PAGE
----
US lawmakers move on taxes, Russia treaty
US President Barack Obama hoped for twin restorative political wins Thursday as lawmakers forged ahead with a landmark nuclear treaty with Russia and his contentious tax compromise with Republicans.
The deeply divided House of Representatives was to vote on Obama's deal to avert a massive New Year's tax hike after Democrats try to toughen its inheritance tax provisions -- a step Republicans warn would scuttle the deal.
Obama won a 13-month extension of jobless benefits and a two-year extension of middle-class tax cuts due to expire January 1 at the cost of also extending rate reductions for the richest US earners and rolling back the estate tax.
The White House has argued the plan will boost US growth and help bring down stubbornly high unemployment now near 10 percent, while Democrats on the party's left flank have assailed what they view as a giveaway to the rich.
Obama has urged lawmakers to defeat an amendment to toughen the inheritance tax, and approve the overall package, sending him the legislation to sign with ample time before tax rates rise on most American families come January 1.
At the same time, the polarized Senate formally dove into a bitter debate on the new Strategic Arms Reduction Treaty (START), with Republicans dead-set on killing the accord or at least putting off a final vote until next year.
The White House's foes will formally take control of the House when a new US Congress convenes in January and see their numbers swell in the Senate as a consequence of their November 2 rout of Democrats.
Obama won a critical victory when lawmakers voted 66-32 Wednesday to take up the pact despite fierce Republican charges -- flatly denied by the Pentagon -- that it will cripple US missile defense plans.
That margin put Democrats within striking distance of the 67 votes needed to ratify START, and one of two lawmakers absent, Democratic Senator Evan Bayh, has pledged to back the agreement, energizing the treaty's top champions.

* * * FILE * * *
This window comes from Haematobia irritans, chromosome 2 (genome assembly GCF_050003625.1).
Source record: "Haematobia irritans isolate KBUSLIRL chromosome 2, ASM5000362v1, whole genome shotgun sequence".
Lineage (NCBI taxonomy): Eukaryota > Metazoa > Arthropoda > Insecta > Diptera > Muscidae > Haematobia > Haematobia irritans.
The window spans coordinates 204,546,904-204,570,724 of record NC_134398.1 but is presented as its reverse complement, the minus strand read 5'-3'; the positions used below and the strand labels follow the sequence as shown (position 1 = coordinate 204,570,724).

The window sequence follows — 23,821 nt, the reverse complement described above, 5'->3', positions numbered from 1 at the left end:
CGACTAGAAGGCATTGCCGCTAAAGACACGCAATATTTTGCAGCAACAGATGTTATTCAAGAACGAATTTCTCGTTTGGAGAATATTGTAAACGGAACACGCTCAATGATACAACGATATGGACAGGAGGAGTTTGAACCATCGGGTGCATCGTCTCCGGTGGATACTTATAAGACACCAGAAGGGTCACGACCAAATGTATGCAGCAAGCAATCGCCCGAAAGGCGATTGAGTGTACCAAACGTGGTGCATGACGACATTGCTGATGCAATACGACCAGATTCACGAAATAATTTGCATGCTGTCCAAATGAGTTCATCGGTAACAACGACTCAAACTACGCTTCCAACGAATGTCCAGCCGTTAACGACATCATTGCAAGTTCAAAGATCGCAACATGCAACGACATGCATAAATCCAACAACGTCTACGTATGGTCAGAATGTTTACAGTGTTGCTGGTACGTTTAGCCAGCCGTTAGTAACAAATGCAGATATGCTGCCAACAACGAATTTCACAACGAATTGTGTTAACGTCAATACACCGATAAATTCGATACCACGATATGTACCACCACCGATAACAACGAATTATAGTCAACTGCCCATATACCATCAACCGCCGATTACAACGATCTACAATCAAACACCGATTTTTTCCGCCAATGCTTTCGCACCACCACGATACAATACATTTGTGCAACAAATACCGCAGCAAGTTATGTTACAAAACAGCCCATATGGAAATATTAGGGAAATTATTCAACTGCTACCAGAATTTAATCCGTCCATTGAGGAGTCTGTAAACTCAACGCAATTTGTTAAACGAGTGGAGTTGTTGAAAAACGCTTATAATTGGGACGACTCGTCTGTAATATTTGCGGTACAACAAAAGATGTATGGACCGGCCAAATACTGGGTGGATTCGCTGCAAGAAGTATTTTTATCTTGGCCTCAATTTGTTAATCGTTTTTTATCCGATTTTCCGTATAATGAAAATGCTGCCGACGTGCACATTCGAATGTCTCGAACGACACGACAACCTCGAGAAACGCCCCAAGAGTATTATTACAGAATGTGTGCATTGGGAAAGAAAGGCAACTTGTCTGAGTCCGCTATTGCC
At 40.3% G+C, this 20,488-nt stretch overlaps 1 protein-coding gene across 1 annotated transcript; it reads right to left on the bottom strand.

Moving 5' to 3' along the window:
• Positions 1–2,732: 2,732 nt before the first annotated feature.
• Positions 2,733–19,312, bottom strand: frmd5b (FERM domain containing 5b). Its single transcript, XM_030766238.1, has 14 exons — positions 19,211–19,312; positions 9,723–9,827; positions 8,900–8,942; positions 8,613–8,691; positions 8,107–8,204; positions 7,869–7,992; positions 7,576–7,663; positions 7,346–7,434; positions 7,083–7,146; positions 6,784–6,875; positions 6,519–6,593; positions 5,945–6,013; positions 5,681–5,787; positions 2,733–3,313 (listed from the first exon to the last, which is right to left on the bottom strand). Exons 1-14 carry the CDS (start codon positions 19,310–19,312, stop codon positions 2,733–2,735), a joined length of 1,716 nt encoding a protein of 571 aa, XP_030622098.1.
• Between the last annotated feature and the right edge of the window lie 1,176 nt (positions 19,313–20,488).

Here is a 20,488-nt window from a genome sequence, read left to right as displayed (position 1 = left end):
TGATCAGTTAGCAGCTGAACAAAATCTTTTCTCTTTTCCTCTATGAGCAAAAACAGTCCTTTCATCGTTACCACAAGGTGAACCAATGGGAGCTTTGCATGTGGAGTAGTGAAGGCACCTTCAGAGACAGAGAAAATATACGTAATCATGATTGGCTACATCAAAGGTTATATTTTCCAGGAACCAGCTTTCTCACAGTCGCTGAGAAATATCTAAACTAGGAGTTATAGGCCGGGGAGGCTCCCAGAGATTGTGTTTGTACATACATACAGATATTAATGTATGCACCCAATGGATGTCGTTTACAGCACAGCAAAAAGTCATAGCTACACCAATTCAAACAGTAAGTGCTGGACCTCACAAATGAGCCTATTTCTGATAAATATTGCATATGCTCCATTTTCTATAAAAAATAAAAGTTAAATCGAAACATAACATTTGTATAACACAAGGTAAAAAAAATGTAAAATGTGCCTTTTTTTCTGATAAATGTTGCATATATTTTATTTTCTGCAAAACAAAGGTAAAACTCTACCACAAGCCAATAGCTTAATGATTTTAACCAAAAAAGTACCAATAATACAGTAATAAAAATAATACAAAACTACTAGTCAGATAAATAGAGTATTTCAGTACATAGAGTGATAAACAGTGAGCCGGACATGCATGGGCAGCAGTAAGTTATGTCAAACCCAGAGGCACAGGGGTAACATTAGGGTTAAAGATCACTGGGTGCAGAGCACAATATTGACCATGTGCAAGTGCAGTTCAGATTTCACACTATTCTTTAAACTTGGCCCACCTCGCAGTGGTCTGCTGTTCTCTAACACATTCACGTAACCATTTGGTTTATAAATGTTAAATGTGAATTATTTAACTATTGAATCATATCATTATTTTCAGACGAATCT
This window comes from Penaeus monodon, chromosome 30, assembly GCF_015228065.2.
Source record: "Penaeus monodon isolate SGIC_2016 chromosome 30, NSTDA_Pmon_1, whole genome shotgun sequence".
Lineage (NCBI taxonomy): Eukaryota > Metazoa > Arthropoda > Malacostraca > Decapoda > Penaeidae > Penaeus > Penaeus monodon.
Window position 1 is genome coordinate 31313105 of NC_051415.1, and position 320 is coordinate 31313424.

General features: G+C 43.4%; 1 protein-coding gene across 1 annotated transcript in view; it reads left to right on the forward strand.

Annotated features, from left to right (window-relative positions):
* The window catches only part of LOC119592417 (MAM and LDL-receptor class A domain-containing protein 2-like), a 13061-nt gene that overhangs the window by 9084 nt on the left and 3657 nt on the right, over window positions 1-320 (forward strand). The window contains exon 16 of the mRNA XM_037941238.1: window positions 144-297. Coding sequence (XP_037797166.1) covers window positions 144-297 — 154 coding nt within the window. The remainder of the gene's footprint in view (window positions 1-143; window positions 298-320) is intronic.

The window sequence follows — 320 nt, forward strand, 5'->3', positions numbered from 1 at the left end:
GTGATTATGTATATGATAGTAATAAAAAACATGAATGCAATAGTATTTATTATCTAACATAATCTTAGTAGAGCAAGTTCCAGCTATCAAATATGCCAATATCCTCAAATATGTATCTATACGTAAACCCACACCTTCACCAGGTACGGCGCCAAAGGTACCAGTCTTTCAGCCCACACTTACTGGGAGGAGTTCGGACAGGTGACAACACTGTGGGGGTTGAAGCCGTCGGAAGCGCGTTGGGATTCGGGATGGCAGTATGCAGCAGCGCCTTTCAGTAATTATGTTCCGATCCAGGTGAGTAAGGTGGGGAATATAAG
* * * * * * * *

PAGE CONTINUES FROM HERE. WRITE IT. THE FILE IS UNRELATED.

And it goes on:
The effort gets more complicated some January, when Senate Democrats see their numbers shrink to 53 and they need to get 14 Republicans -- up from nine -- in order to approve the treaty.
"We believe we should stay here as long as it takes to get this treaty ratified, and we are prepared to do so. There's no legitimate reason not to finish," said Senate Foreign Relations Committee chair John Kerry, a Democrat.
Obama's defeated 2008 Republican White House rival, John McCain, also voted in favor of moving ahead, despite past criticisms that the president has "overhyped" the beneficialy effect it will have on ties with Moscow.
But number-two Senate Republican Jon Kyl, the party's point-man on the treaty, has argued that there is not enough time to address his concerns about the treaty, and rallied his forces to defeat the accord.
The agreement -- which has the support of virtually every present and former US foreign policy or national security heavyweight -- restricts each nation to a maximum of 1,550 deployed warheads, a cut of about 30 percent from a limit set in 2002, and 800 launchers and bombers.
The accord would also return US inspectors who have been unable to monitor Russia's arsenal since the treaty's predecessor lapsed in December 2009.
The Russian lower house of parliament, the State Duma, has indicated it will ratify the treaty only after the US Senate.
US lawmakers face other bitter battles before breaking for the Christmas holiday, including a feud over a catch-all government spending bill for the fiscal year than began October 1.
© 2010 AFP